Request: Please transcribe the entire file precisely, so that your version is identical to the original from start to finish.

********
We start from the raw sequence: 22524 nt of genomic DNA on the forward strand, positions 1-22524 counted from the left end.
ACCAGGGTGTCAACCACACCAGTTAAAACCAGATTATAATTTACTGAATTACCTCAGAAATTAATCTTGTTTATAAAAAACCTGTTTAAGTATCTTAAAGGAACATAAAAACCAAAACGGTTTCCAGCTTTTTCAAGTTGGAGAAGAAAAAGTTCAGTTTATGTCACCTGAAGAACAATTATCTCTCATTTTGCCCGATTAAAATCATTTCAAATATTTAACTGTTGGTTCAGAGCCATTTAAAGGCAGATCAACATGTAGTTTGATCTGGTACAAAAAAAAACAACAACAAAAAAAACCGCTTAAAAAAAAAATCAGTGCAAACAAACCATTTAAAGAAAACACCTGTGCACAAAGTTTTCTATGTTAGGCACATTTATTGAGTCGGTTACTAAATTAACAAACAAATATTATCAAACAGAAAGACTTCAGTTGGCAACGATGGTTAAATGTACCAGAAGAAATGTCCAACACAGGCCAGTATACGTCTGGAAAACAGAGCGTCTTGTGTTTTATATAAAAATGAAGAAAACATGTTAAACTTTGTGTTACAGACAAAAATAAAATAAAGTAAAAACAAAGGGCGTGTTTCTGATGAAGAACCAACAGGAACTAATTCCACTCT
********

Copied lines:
We start from the raw sequence: 22524 nt of genomic DNA on the forward strand, positions 1-22524 counted from the left end.
ACCAGGGTGTCAACCACACCAGTTAAAACCAGATTATAATTTACTGAATTACCTCAGAAATTAATCTTGTTTATAAAAAACCTGTTTAAGTATCTTAAAGGAACATAAAAACCAAAACGGTTTCCAGCTTTTTCAAGTTGGAGAAGAAAAAGTTCAGTTTATGTCACCTGAAGAACAATTATCTCTCATTTTGCCCGATTAAAATCATTTCAAATATTTAACTGTTGGTTCAGAGCCATTTAAAGGCAGATCAACATGTAGTTTGATCTGGTACAAAAAAAAACAACAACAAAAAAAACCGCTTAAAAAAAAAATCAGTGCAAACAAACCATTTAAAGAAAACACCTGTGCACAAAGTTTTCTATGTTAGGCACATTTATTGAGTCGGTTACTAAATTAACAAACAAATATTATCAAACAGAAAGACTTCAGTTGGCAACGATGGTTAAATGTACCAGAAGAAATGTCCAACACAGGCCAGTATACGTCTGGAAAACAGAGCGTCTTGTGTTTTATATAAAAATGAAGAAAACATGTTAAACTTTGTGTTACAGACAAAAATAAAATAAAGTAAAAACAAAGGGCGTGTTTCTGATGAAGAACCAACAGGAACTAATTCCACTCT